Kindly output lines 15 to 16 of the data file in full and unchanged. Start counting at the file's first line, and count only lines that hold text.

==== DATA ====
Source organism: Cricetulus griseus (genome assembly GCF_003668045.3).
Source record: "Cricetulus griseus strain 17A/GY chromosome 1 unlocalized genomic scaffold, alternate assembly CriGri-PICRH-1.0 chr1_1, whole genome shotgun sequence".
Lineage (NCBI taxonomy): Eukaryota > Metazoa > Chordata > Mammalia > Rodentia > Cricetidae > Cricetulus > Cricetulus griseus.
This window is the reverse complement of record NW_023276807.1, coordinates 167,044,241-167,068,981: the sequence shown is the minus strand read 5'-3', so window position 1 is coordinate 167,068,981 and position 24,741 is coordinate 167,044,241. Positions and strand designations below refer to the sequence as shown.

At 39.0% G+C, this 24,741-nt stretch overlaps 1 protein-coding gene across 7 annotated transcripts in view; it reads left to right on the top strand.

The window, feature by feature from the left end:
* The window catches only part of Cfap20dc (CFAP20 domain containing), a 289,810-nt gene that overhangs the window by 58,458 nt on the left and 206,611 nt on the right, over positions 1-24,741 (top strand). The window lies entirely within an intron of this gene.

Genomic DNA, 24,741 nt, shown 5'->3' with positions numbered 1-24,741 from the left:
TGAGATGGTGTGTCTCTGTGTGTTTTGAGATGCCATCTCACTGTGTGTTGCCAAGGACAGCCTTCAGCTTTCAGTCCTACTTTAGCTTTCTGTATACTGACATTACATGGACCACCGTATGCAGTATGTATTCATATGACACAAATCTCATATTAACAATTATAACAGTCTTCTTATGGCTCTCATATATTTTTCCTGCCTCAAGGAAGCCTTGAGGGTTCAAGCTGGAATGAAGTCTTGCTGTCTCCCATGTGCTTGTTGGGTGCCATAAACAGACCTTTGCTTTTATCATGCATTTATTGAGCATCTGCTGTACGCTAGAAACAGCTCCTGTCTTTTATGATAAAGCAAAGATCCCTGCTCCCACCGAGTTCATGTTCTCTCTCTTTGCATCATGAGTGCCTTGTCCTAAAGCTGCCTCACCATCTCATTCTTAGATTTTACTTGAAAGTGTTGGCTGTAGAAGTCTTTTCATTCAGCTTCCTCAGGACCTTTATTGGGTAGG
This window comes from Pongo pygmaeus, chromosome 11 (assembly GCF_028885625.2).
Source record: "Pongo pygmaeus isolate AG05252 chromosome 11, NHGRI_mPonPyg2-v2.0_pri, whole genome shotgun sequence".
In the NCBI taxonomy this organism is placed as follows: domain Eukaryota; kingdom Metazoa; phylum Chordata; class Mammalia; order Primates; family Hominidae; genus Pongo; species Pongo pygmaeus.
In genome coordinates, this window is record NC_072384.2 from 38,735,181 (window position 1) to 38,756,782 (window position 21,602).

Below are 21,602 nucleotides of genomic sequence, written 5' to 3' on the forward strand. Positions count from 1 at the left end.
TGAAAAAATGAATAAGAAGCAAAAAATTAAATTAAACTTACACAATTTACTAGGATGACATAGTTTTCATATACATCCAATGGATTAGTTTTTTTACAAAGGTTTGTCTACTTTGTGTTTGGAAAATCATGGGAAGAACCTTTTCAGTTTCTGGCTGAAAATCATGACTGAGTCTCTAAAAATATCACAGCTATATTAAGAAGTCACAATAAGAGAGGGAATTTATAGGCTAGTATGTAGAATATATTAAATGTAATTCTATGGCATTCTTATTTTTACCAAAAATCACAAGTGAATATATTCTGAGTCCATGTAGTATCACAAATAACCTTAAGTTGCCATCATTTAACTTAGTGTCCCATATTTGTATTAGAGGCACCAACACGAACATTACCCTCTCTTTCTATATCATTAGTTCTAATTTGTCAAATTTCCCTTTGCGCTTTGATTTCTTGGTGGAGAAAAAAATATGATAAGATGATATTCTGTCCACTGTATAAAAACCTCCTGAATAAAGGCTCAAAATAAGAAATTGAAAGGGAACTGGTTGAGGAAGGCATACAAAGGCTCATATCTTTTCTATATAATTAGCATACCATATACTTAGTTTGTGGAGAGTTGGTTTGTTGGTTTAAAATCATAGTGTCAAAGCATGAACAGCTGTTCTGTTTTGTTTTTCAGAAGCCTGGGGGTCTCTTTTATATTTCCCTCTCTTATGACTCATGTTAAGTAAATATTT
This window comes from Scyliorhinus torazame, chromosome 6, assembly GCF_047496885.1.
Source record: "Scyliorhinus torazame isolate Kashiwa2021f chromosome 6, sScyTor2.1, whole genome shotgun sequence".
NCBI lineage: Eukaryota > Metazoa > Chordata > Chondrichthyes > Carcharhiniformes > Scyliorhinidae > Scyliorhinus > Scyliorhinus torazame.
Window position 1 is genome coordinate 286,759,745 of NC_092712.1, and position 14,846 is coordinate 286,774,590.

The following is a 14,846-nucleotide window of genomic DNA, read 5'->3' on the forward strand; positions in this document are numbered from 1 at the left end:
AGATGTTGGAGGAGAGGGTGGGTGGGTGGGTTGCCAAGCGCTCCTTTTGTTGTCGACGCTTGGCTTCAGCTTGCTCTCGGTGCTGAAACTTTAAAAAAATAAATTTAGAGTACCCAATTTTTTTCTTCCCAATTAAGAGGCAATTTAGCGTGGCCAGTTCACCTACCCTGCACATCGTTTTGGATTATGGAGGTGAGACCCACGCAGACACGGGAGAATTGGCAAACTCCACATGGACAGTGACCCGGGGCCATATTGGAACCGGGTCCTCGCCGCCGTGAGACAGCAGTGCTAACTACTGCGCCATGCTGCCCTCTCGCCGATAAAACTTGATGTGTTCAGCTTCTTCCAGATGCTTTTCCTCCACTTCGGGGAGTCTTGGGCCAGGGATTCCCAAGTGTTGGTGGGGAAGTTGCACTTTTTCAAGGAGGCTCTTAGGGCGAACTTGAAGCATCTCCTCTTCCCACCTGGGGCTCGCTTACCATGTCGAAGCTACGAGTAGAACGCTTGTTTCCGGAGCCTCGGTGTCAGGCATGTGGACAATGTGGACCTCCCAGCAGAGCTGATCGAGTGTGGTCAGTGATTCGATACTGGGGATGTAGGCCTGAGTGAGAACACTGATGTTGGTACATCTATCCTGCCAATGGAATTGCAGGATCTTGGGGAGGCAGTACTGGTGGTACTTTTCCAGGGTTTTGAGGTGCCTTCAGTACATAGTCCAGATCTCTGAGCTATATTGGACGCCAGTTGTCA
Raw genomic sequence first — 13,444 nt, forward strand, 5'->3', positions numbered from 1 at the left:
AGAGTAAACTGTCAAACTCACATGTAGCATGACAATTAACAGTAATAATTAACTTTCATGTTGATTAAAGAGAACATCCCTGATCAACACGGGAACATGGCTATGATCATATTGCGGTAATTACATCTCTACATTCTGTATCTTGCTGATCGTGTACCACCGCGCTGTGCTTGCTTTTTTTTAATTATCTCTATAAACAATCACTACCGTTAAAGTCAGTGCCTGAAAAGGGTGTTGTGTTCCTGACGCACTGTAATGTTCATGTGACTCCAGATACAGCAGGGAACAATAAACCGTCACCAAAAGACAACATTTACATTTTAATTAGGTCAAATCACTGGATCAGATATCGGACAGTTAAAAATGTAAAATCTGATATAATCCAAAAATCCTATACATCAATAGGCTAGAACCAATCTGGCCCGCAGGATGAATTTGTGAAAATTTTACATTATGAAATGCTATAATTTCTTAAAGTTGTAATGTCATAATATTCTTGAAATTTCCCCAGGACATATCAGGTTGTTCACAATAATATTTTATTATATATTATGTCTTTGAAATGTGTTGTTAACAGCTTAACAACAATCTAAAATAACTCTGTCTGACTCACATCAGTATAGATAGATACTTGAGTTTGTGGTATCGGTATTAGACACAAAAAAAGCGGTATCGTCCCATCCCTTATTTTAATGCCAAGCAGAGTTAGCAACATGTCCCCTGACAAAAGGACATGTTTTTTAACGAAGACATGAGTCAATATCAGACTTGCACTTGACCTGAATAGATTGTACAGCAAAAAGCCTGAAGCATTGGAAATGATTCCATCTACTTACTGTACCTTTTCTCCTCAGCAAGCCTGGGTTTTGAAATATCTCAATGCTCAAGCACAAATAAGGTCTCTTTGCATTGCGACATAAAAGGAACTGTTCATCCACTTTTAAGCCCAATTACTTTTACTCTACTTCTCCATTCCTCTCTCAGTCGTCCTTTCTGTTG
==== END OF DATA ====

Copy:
TGAAAAAATGAATAAGAAGCAAAAAATTAAATTAAACTTACACAATTTACTAGGATGACATAGTTTTCATATACATCCAATGGATTAGTTTTTTTACAAAGGTTTGTCTACTTTGTGTTTGGAAAATCATGGGAAGAACCTTTTCAGTTTCTGGCTGAAAATCATGACTGAGTCTCTAAAAATATCACAGCTATATTAAGAAGTCACAATAAGAGAGGGAATTTATAGGCTAGTATGTAGAATATATTAAATGTAATTCTATGGCATTCTTATTTTTACCAAAAATCACAAGTGAATATATTCTGAGTCCATGTAGTATCACAAATAACCTTAAGTTGCCATCATTTAACTTAGTGTCCCATATTTGTATTAGAGGCACCAACACGAACATTACCCTCTCTTTCTATATCATTAGTTCTAATTTGTCAAATTTCCCTTTGCGCTTTGATTTCTTGGTGGAGAAAAAAATATGATAAGATGATATTCTGTCCACTGTATAAAAACCTCCTGAATAAAGGCTCAAAATAAGAAATTGAAAGGGAACTGGTTGAGGAAGGCATACAAAGGCTCATATCTTTTCTATATAATTAGCATACCATATACTTAGTTTGTGGAGAGTTGGTTTGTTGGTTTAAAATCATAGTGTCAAAGCATGAACAGCTGTTCTGTTTTGTTTTTCAGAAGCCTGGGGGTCTCTTTTATATTTCCCTCTCTTATGACTCATGTTAAGTAAATATTT
This window comes from Scyliorhinus torazame, chromosome 6, assembly GCF_047496885.1.